By Andrea Zuray Martinez – Education career student

In a virtual classroom, there are many kinds of students: on the one hand, there are those who fall asleep in the middle of a reading and unwittingly leave their faces visible to everyone. There are also those who never participate in the class; they never activate their camera or microphone and when they are called to participate, they simply write a message in the chat blaming their wireless connection. Similarly, there are those who take advantage of the fact that no one is noticing them to navigate through their social networks. And others who, while taking the class, find the opportunity to eat. This is common among students globally, and regardless of what behavior they exhibit, they all have one thing in common: none of them are paying enough attention to the class as they should be. This evidences that, in order to overcome distractions, it is necessary to seek and implement new strategies to keep students interested.

In the past few months, many educational institutes that were used to in-class teaching had to resort to the implementation of online classes. This modification has not been easy for teachers nor students; both have had to cope with the changes that this has brought. Online education is more than just reading while sitting in front of a screen (Tarasow, 2009). The implementation of interactive activities is necessary to ensure student participation. Requirements such as keeping the camera on, promoting dialogue and discussion among students, and using audiovisuals that enrich the learning process are among the factors that can help maintain an active space in the classroom. According to Tarasow (2009), these spaces should also be used to strengthen the bond between students and teachers. By promoting this, we ensure that the classes are comfortable and more familiar settings that leave aside imposed, awkward, and tedious learning

For many, virtual education cannot be compared to classroom instruction. As Villafuerte (2020) stated “the biggest change that virtual learning requires is flexibility and the recognition that the controlled structure of a school is not replicable online”. This highlights the importance of giving students a chance to analyze and retain the information, and not forcing them to do something they might not feel comfortable doing. Nevertheless, this does not mean that online classes are going to be ineffective or impossible to manage; on the opposite, they are learning opportunities that bring students together in spite of the distance.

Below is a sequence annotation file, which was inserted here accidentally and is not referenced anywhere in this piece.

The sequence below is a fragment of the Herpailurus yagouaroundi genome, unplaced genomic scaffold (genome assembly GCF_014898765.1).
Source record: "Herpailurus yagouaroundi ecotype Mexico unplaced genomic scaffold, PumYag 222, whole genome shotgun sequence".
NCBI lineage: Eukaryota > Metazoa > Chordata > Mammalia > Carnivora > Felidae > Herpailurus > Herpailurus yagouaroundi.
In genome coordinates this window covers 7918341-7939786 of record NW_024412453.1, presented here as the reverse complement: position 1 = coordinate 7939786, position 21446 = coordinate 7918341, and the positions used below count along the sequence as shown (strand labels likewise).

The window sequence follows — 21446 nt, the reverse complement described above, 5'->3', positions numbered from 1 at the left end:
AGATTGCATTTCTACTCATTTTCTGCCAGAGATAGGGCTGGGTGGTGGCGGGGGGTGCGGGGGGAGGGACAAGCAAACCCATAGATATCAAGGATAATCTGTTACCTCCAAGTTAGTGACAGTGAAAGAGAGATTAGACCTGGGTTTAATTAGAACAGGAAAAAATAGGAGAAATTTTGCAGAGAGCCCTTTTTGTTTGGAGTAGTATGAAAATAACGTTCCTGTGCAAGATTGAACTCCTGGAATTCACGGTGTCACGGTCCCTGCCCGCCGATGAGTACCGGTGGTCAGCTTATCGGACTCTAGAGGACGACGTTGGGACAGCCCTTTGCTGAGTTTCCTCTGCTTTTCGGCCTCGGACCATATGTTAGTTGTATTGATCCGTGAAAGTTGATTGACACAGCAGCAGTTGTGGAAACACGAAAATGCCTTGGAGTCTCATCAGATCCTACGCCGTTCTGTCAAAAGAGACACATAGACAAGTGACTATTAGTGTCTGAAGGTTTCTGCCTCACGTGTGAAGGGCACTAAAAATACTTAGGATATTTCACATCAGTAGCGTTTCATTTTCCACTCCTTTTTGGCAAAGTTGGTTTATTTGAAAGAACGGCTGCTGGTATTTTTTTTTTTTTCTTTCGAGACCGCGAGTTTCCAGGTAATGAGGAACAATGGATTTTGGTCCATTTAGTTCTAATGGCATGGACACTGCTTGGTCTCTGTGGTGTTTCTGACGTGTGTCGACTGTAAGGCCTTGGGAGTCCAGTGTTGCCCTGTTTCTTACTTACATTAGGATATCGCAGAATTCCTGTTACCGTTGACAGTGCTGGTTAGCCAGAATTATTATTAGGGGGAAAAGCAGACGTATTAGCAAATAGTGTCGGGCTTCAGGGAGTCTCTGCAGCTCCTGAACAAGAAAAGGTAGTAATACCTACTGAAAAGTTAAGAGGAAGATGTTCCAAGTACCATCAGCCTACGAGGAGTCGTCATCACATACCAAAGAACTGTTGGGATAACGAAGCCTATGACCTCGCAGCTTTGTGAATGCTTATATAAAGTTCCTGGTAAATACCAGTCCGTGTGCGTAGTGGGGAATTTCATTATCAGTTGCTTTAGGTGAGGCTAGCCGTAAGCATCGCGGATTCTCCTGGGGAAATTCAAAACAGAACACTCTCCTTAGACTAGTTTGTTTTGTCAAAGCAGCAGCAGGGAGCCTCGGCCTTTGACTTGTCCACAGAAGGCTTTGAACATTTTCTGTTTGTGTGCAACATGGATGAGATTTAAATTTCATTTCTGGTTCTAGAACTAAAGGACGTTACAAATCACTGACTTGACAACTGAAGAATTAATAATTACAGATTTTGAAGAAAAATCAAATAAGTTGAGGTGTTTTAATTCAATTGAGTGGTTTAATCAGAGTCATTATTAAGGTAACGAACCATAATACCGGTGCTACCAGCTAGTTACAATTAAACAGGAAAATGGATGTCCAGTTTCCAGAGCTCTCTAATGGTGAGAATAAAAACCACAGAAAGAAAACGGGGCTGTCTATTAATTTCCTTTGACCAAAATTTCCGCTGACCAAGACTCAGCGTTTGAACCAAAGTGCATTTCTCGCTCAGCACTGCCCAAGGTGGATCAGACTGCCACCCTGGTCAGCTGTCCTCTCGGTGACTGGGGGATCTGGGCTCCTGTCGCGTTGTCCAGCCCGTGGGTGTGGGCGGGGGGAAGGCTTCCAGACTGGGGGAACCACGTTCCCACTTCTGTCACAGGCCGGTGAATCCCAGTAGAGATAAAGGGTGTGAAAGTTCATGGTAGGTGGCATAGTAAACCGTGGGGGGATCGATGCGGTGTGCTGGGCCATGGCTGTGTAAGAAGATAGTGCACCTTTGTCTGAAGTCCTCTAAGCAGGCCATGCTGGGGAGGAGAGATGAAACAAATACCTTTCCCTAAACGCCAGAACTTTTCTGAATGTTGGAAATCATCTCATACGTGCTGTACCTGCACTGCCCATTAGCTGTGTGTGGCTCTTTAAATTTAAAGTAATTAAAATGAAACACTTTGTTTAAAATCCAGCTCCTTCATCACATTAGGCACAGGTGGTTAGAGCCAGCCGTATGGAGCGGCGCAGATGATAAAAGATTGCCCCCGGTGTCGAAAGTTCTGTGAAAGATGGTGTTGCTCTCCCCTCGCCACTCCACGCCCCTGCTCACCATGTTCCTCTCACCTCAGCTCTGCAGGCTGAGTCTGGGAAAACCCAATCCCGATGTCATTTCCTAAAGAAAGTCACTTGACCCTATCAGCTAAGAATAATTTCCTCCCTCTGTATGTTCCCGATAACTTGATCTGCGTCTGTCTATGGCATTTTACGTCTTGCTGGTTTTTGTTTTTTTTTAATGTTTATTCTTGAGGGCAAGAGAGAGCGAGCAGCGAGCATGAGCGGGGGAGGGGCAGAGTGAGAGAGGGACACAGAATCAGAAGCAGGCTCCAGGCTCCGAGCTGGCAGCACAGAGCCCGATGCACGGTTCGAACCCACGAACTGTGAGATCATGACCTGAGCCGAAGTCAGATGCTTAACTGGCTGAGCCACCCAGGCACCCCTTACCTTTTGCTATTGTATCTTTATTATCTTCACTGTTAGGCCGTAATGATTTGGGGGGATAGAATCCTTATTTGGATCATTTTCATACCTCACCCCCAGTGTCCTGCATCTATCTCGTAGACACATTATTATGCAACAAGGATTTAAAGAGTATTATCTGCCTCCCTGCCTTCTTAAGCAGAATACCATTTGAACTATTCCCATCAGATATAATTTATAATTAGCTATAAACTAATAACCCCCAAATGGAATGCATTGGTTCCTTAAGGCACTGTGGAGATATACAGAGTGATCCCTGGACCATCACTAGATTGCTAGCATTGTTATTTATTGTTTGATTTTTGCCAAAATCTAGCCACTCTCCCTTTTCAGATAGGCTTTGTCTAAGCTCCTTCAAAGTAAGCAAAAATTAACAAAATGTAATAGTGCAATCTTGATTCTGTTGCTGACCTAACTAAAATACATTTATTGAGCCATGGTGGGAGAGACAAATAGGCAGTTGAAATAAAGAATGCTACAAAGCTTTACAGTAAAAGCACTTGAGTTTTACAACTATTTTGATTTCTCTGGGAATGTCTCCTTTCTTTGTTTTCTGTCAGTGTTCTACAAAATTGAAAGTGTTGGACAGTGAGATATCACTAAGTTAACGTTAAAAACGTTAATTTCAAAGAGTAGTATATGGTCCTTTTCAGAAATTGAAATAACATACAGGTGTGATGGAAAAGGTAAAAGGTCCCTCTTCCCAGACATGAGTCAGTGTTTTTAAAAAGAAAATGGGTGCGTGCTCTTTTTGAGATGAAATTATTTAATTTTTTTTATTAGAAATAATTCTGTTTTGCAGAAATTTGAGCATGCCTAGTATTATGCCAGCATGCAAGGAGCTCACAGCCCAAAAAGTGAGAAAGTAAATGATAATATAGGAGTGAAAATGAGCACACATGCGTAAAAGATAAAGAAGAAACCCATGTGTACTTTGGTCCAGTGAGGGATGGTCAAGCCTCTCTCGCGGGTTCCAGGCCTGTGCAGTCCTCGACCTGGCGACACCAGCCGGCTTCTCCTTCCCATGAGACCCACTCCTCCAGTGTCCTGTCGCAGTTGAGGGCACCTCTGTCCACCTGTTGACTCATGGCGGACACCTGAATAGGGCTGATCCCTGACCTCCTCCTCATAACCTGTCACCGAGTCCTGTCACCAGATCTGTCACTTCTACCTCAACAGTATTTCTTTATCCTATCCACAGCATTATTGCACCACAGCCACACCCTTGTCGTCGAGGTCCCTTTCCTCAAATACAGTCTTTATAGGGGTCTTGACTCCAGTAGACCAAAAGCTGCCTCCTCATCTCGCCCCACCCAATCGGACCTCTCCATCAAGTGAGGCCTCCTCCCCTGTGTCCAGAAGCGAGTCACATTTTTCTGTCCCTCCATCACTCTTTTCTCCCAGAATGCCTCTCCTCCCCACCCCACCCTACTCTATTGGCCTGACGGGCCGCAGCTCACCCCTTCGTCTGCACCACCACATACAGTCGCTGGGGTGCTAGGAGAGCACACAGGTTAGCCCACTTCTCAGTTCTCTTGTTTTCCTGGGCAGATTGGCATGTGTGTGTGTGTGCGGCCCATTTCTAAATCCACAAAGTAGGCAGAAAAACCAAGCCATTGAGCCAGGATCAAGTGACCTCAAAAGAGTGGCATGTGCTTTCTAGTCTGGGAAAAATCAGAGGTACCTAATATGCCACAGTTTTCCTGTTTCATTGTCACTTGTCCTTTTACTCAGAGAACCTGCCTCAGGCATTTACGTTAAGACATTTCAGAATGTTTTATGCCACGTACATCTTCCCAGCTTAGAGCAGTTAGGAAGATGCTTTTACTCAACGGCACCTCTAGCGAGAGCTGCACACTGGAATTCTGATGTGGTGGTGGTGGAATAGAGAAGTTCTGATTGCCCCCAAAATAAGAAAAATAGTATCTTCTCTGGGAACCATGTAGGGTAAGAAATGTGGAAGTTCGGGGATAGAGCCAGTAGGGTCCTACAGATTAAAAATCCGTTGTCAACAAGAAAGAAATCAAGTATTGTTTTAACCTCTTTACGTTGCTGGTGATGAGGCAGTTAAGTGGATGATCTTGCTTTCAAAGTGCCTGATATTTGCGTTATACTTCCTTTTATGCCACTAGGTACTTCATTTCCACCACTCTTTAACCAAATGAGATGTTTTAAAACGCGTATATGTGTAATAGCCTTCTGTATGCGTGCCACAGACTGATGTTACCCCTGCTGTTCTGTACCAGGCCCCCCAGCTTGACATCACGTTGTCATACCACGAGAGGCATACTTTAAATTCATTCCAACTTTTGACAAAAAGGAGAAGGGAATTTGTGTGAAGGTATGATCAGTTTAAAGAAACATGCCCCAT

Undoubtedly, the success of the learning process will be determined by more than just the attitude of the instructor and the students towards the class. Ensuring that online classes are places where learning becomes an exciting process rather than one that invites indifference or contempt for the subject under review depends on both the teaching techniques and the learning methods adopted by both sides. Taking all this into account when being part of an online class allows participants to become aware of how their presence and participation directly influences the learning and leads to the desired outcome. The ultimate goal should be to have students willing to give their opinion freely and without censorship. By constantly encouraging them to participate, teachers promote a collaborative environment where everyone has the right to share their experiences and knowledge voluntarily and without any pressure in between.


MOXIE es el Canal de ULACIT (, producido por y para los estudiantes universitarios, en alianza con el medio periodístico independiente, con el propósito de brindarles un espacio para generar y difundir sus ideas.  Se llama Moxie - que en inglés urbano significa tener la capacidad de enfrentar las dificultades con inteligencia, audacia y valentía - en honor a nuestros alumnos, cuyo “moxie” los caracteriza.

Bibliographic references:
• Tarasow, F. (2009). La educación en línea en tiempos de pandemia [Online education in times of pandemic]. Proyecto Educación y Nuevas Tecnologías. Retrieved from
• Villafuerte, P. E. (2020). Educación en tiempos de pandemia: COVID-19 y equidad en el aprendizaje [Education in a Time of Pandemic: COVID-19 and Learning Equity]. Observatorio De Innovación Educativa. Retrieved from